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  2. Part of, and by no means all of, the issue is a tendency for mainstream comics to create “Super Hero Families”. And by that, I don’t mean the Fantastic 4, I mean the Batman Familiy, the Flash Family, the Super(man) family and so on. I was having one of my various comic related conversations with a friend and he was saying to me he was done with DC. I asked why? (I conceded that most of their movies were poor of late, but that isn’t a reason to go off the comics). He pointed at his collection where the Marvel Encyclopaedia and the DC Encyclopaedia lay. He said, “If I pick up the marvel book and turn to a any page I can pretty much guarantee I will get a unique character. They will have an origin and their own name. If I pick up the DC book and flick through pages I will find numerous Bat themed characters, any number of Green lanterns/Flashes/Super characters etc etc”. His point was that the “family” groups of heroes smacked of a lack of creativity. I think when comics were written, most of the readers were male. I think times have changed and it is just taking a little bit longer for comic writers to change with them. With things like the X Men, you have a lot of unique characters, I believe, whose codenames aren’t tied to gender. Case in point, Scarlet Witch, Jean Grey/Phoenix, Magick and so on. Referring to my friend again, he always felt that X Men stories were slightly more adult themed, or at least for a more mature audience. Perhaps there is some more sophisticated thought goes into writing them. Incidentally, I haven’t heard of Lady Punisher, though I have heard not so great things about Iron Heart. That being said, I have not read the character so am not prepared to leap to conclusions there.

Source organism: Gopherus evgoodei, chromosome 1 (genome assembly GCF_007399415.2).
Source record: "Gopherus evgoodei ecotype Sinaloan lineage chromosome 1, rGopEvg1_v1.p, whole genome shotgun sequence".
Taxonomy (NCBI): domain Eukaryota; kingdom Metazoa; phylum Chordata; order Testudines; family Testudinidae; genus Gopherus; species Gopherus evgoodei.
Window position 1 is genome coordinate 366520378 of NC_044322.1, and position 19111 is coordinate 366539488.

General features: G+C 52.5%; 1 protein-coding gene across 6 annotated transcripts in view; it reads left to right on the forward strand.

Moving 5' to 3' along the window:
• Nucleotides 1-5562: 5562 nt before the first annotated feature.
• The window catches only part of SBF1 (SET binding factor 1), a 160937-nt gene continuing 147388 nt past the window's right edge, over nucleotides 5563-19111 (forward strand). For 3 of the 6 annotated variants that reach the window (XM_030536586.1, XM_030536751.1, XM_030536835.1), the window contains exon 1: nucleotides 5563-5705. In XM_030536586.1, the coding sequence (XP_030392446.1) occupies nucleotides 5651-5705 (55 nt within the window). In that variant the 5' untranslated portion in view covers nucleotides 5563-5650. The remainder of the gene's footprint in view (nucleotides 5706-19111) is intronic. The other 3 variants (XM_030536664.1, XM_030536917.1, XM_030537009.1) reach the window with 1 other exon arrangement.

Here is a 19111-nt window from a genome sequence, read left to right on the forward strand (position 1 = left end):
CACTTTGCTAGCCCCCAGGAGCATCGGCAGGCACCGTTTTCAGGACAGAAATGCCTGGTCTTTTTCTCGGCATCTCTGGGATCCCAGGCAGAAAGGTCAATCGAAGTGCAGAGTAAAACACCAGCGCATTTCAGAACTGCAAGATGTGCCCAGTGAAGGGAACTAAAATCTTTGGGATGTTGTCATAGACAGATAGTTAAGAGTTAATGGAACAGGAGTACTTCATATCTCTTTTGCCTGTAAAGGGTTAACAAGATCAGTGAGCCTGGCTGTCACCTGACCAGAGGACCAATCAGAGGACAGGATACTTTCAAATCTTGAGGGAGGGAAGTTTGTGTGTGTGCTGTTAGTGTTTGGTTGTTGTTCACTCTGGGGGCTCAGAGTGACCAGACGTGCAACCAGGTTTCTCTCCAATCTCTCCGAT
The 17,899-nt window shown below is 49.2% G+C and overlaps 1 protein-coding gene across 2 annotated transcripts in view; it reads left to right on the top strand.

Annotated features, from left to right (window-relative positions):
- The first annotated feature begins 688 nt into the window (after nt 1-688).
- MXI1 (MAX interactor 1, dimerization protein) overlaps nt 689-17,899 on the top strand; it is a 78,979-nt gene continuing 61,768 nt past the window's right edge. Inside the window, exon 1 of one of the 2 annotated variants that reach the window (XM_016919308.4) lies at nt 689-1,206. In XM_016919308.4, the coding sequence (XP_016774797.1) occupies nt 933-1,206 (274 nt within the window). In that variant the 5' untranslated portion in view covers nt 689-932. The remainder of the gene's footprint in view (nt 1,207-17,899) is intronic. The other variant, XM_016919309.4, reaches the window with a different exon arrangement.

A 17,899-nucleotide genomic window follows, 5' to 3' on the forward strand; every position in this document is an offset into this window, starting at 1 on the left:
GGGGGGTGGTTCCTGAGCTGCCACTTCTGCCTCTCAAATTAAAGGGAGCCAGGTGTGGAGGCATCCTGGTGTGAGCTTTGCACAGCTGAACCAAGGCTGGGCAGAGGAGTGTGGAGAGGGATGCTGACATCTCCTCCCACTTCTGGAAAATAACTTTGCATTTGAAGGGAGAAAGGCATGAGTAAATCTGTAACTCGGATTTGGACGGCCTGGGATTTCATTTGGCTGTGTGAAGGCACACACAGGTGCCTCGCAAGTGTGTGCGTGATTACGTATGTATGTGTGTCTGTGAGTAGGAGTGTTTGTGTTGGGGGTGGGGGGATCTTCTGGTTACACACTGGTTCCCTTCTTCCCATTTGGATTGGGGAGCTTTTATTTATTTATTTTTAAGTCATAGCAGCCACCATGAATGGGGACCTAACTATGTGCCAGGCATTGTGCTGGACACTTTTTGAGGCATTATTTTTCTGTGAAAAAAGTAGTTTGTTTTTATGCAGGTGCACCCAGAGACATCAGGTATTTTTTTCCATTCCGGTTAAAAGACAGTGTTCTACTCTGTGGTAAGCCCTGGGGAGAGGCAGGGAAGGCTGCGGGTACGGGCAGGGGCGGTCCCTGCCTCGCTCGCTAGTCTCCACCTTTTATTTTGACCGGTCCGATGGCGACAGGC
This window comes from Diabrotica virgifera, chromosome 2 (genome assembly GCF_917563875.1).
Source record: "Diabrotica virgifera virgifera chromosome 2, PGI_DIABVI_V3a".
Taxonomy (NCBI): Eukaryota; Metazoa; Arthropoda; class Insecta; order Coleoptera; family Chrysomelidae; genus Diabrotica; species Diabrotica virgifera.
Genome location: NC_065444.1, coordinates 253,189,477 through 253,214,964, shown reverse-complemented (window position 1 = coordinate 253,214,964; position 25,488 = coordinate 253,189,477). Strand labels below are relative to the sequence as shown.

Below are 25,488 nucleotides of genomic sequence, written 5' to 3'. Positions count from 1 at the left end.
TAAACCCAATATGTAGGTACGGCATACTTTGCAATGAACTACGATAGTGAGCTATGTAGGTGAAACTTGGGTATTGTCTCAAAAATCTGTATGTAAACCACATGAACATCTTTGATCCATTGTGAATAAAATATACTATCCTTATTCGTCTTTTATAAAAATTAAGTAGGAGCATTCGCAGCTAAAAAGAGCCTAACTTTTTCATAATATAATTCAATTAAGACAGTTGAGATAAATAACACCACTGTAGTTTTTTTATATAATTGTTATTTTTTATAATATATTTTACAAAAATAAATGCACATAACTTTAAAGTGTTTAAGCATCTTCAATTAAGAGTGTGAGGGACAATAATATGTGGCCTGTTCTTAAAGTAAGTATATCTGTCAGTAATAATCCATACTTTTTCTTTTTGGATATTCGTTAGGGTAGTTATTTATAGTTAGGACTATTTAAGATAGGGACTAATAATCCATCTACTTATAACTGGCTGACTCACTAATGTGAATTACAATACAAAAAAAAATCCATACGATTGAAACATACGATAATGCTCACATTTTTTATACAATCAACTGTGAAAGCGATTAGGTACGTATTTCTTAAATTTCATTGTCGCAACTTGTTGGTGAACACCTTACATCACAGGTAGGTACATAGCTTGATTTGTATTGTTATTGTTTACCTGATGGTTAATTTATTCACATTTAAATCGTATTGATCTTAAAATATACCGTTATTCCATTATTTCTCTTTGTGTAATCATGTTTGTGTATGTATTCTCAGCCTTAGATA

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    1. I wholeheartedly agree. The change we’re wanting will definitely take some time, and we’re seeing the changes slowly from other writers.